I’m an academic philosopher who works on the nature of perception. I’m interested in perceptual experience. Often it’s just referred to as consciousness. When you look around, there’s something it’s like, from your inner point of view, for you to perceive what’s out there. A camera, in contrast, is dark on the inside as it takes pictures. It lacks perceptual experience. The focus of my work is on how neural activity in the brain relates to perceptual experience. Specifically, I’m interested in two questions: Is what we experience simply what’s represented by the brain? And, can sensory interaction with the world itself directly affect experience? To answer these questions I draw on work from neuroscience, cognitive psychology, and philosophy.
(1) June 7-8, 2019: Experiencing What’s Not There. I ran a workshop with Mohan Matthen at the University of Toronto on recent philosophical and scientific work on hallucinations, dreams, imagination, and virtual reality. The workshop brought together nine top experts, both philosophers and scientists, to discuss their latest work. The program with abstracts can be found here.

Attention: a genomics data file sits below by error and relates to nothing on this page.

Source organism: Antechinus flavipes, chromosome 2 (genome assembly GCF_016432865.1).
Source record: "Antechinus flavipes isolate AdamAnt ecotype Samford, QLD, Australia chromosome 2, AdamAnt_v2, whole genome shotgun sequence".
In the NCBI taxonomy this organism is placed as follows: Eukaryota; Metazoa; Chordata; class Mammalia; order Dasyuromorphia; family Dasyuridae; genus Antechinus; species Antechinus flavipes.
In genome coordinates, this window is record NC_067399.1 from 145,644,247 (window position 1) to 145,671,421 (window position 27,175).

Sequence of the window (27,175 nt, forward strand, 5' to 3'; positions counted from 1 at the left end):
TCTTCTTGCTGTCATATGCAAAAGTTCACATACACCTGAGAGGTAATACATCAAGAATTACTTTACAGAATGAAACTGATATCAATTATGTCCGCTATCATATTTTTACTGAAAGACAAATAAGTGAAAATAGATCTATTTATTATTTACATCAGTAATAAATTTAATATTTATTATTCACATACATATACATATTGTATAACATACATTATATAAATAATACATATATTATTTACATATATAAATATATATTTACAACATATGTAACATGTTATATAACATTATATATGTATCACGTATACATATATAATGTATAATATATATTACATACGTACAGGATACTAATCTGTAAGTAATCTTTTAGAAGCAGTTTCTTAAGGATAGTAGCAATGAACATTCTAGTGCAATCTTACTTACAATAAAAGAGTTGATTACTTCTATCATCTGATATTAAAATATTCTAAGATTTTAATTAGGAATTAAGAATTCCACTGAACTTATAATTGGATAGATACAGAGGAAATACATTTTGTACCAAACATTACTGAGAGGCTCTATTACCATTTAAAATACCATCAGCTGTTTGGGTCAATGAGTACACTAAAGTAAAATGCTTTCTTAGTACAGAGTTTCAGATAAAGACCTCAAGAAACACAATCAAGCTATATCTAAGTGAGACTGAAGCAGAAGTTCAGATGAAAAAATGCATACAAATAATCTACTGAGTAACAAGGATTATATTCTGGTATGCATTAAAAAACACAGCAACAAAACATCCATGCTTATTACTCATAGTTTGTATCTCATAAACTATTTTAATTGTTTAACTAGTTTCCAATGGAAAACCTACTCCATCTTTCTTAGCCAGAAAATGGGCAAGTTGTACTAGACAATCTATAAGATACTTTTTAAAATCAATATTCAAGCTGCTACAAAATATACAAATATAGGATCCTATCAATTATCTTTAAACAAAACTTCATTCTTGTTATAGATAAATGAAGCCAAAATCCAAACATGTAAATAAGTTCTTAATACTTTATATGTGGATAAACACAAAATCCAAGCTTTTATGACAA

(2) February 23-24, 2019: Dreams, Hallucinations and Imagination. I presented my paper “What should the externalist say is missing from dream experience?” at this workshop by the Centre for the Study of Perceptual Experience at the University of Glasgow.
Currently I’m a Postdoctoral Research Fellow at the Network for Sensory Research in the Department of Philosophy, University of Toronto Mississauga. In that position I work with Mohan Matthen. I completed my Ph.D. in philosophy at Rice University in 2015, working under Casey O’Callaghan. I grew up in a small town in southeast Pennsylvania, about an hour northwest of Philadelphia, before moving to Houston for my Ph.D. I currently live in Mississauga, Ontario.
I can be reached at michael.barkasi [at] utoronto.ca.